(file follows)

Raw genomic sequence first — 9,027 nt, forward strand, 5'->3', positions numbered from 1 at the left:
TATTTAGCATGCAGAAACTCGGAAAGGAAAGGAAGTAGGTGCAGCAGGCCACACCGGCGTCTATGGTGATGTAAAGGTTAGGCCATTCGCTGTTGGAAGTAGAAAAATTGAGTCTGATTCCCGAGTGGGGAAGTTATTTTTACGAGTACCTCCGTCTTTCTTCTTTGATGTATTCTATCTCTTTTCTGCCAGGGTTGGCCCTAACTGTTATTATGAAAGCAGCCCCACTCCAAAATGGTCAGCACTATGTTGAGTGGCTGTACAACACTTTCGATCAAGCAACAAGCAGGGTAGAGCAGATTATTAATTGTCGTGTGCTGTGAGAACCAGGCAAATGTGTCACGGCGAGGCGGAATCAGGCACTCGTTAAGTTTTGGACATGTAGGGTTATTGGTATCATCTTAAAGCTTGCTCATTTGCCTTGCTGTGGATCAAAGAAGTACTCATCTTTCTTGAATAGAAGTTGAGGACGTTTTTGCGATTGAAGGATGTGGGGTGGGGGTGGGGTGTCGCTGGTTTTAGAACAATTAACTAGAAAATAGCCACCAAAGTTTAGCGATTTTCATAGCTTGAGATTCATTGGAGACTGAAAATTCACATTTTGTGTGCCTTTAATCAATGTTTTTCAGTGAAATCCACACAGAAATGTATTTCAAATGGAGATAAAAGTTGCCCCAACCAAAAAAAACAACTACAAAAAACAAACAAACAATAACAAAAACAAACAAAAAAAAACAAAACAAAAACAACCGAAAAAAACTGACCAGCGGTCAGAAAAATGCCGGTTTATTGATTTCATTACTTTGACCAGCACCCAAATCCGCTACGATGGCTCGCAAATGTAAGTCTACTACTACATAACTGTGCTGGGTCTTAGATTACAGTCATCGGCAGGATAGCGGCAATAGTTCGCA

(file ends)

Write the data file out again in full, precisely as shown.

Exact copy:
Raw genomic sequence first — 9,027 nt, forward strand, 5'->3', positions numbered from 1 at the left:
TATTTAGCATGCAGAAACTCGGAAAGGAAAGGAAGTAGGTGCAGCAGGCCACACCGGCGTCTATGGTGATGTAAAGGTTAGGCCATTCGCTGTTGGAAGTAGAAAAATTGAGTCTGATTCCCGAGTGGGGAAGTTATTTTTACGAGTACCTCCGTCTTTCTTCTTTGATGTATTCTATCTCTTTTCTGCCAGGGTTGGCCCTAACTGTTATTATGAAAGCAGCCCCACTCCAAAATGGTCAGCACTATGTTGAGTGGCTGTACAACACTTTCGATCAAGCAACAAGCAGGGTAGAGCAGATTATTAATTGTCGTGTGCTGTGAGAACCAGGCAAATGTGTCACGGCGAGGCGGAATCAGGCACTCGTTAAGTTTTGGACATGTAGGGTTATTGGTATCATCTTAAAGCTTGCTCATTTGCCTTGCTGTGGATCAAAGAAGTACTCATCTTTCTTGAATAGAAGTTGAGGACGTTTTTGCGATTGAAGGATGTGGGGTGGGGGTGGGGTGTCGCTGGTTTTAGAACAATTAACTAGAAAATAGCCACCAAAGTTTAGCGATTTTCATAGCTTGAGATTCATTGGAGACTGAAAATTCACATTTTGTGTGCCTTTAATCAATGTTTTTCAGTGAAATCCACACAGAAATGTATTTCAAATGGAGATAAAAGTTGCCCCAACCAAAAAAAACAACTACAAAAAACAAACAAACAATAACAAAAACAAACAAAAAAAAACAAAACAAAAACAACCGAAAAAAACTGACCAGCGGTCAGAAAAATGCCGGTTTATTGATTTCATTACTTTGACCAGCACCCAAATCCGCTACGATGGCTCGCAAATGTAAGTCTACTACTACATAACTGTGCTGGGTCTTAGATTACAGTCATCGGCAGGATAGCGGCAATAGTTCGCA